Next Tuesday voters will decide whether to renew a levy that for years has supported operations at the Port of Cleveland. In this new era of development centered around a service and tourism economy in Cleveland, is industrial shipping the best use of that lakeshore property? Civic Commons took up that question this past summer in one of its online forums. Andrew Samtoy of Civic Commons Cleveland talks about it with ideastream's Bill Rice.
The levy dates back to 1968 and has been continuously renewed since then. Many view the port as an important driver of the region’s economy, financing major capital improvements in the county and beyond, providing a gateway for goods in and out of Northeast Ohio, and perhaps most importantly, maintaining the Cuyahoga River for transport of materials to and from the Arcelor Mittal steel mill.
But in this new era of development centered around a service and tourism economy in Cleveland, is industrial shipping the best use of that lakeshore property? Civic Commons - now Civic Commons ideastream - took up that question this past summer in one of its online forums.
Bill Rice: Welcome Andrew…
Andrew Samtoy: Thanks, glad to be here.
BR: Tell us who participated in that forum and what were some of the points of debate or disagreement over the port.
AS: Well, as these forum discussions usually go, we had a panel of thought leaders who led the discussion and answered questions. People like Will Friedman, the head of Cleveland port; Fred Hunger, the CEO of World Shipping, Incorporated; and Joe Cimperman - the councilman whose ward encompassed downtown and the port. And people from the community were able to participate in the discussion. Anyone could ask questions and give comments.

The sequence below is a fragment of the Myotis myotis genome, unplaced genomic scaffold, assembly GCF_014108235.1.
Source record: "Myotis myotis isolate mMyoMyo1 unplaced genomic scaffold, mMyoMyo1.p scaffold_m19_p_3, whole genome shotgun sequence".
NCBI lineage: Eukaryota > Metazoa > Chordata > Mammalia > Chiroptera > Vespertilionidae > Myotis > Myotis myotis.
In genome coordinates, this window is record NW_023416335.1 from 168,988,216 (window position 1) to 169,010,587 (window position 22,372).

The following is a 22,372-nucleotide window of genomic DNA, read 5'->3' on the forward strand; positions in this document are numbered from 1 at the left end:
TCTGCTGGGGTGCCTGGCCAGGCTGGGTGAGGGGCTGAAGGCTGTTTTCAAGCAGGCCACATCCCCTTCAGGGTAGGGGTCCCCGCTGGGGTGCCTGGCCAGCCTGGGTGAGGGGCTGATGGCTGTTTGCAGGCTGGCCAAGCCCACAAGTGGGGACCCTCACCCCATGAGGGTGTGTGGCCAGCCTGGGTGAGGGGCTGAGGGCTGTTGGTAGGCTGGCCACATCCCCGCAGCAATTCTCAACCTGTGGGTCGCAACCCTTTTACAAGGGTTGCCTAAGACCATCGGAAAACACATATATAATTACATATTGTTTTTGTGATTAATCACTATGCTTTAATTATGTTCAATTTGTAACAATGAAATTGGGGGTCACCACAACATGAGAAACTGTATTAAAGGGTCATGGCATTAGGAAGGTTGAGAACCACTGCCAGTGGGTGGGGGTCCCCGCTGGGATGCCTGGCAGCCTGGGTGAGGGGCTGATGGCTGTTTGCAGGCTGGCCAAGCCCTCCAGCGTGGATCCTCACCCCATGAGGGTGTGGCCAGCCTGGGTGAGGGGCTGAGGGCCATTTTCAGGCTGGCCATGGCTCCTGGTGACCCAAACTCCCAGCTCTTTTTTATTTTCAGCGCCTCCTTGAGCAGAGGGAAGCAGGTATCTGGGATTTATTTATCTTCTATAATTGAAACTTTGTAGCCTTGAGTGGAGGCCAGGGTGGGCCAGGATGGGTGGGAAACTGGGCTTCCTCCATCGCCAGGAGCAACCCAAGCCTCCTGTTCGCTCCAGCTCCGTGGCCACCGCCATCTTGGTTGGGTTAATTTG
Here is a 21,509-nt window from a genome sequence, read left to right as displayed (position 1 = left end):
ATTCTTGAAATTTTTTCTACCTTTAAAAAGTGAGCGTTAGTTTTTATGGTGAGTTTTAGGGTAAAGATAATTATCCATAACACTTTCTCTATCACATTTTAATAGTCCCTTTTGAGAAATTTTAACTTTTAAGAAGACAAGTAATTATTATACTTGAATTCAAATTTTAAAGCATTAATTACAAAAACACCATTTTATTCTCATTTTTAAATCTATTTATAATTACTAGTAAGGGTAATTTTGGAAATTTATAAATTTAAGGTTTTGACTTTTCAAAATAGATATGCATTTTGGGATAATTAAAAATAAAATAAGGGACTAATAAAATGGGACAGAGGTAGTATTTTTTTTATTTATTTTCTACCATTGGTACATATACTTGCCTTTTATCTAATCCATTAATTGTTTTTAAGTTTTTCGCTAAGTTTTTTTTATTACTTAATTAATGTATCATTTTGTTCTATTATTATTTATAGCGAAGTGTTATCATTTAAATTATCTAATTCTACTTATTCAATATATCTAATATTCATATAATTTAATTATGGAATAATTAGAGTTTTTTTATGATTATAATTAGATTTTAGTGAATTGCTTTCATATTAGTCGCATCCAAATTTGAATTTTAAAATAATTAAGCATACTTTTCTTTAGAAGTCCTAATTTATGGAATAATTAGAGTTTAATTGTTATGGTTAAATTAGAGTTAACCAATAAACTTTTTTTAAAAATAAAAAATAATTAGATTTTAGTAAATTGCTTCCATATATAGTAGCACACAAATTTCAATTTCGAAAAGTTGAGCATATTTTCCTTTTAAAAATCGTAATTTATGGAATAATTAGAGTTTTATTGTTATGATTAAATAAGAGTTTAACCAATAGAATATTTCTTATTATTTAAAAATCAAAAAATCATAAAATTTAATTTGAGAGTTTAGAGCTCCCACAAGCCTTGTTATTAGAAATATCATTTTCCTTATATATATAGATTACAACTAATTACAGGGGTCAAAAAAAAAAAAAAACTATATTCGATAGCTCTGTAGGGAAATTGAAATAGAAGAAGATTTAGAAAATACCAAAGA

BR: So let’s talk about that lakefront land that the port sits on. There are differing opinions about that – did those come out in the forum?
AS: Yes. Most of the people who were involved in the government or business here in Cleveland agreed that the port is critical to our economy, that it makes all sorts of things possible, from steel manufacturing to imports and exports, and that the port is one of the strongest drivers of economic growth in the area, and could do even more in the future.
Then there are others who feel that land should be opened up to more of the kind of development that would attract more residents and tourists to the city – you know, walkable, bike-able, maybe some retail and restaurants. Some want to see what we now see in Chicago on our lakefront, and they see the port and Burke Lakefront Airport getting in the way of that. Some people want to see the Port moved somewhere else altogether.
BR: And in fact, several years ago the Port Authority considered actually moving the port up the coast a couple of miles to E. 55th Street, but that plan was eventually abandoned.
AS: Yes, and so the response to that suggestion from Will Friedman and others was that they recognize the concerns of the community, but they also have a duty to the city, and a lot of commerce and jobs depends on the port. And most people on the forum did not want to see the port closed or fall into disrepair. However, there is a general sense that the port could make better use of the assets it has - Joe Cimperman said we need to to "utilize the Port to its full potential and build more development surrounding it." And Will Friedman acknowledged that the Port of Cleveland has some work to do getting its story out into the public.
BR: And that forum exists online – for anybody to go and read, especially if they’re weighing whether to support that prt levy renewal on the ballot next week. Tell us how to find that.
AS: Yes, that’s at www.theciviccommons.com or on Twitter, @civiccommons.
BR: Andrew Santoy, of Civic Commons ideastream, thanks very much.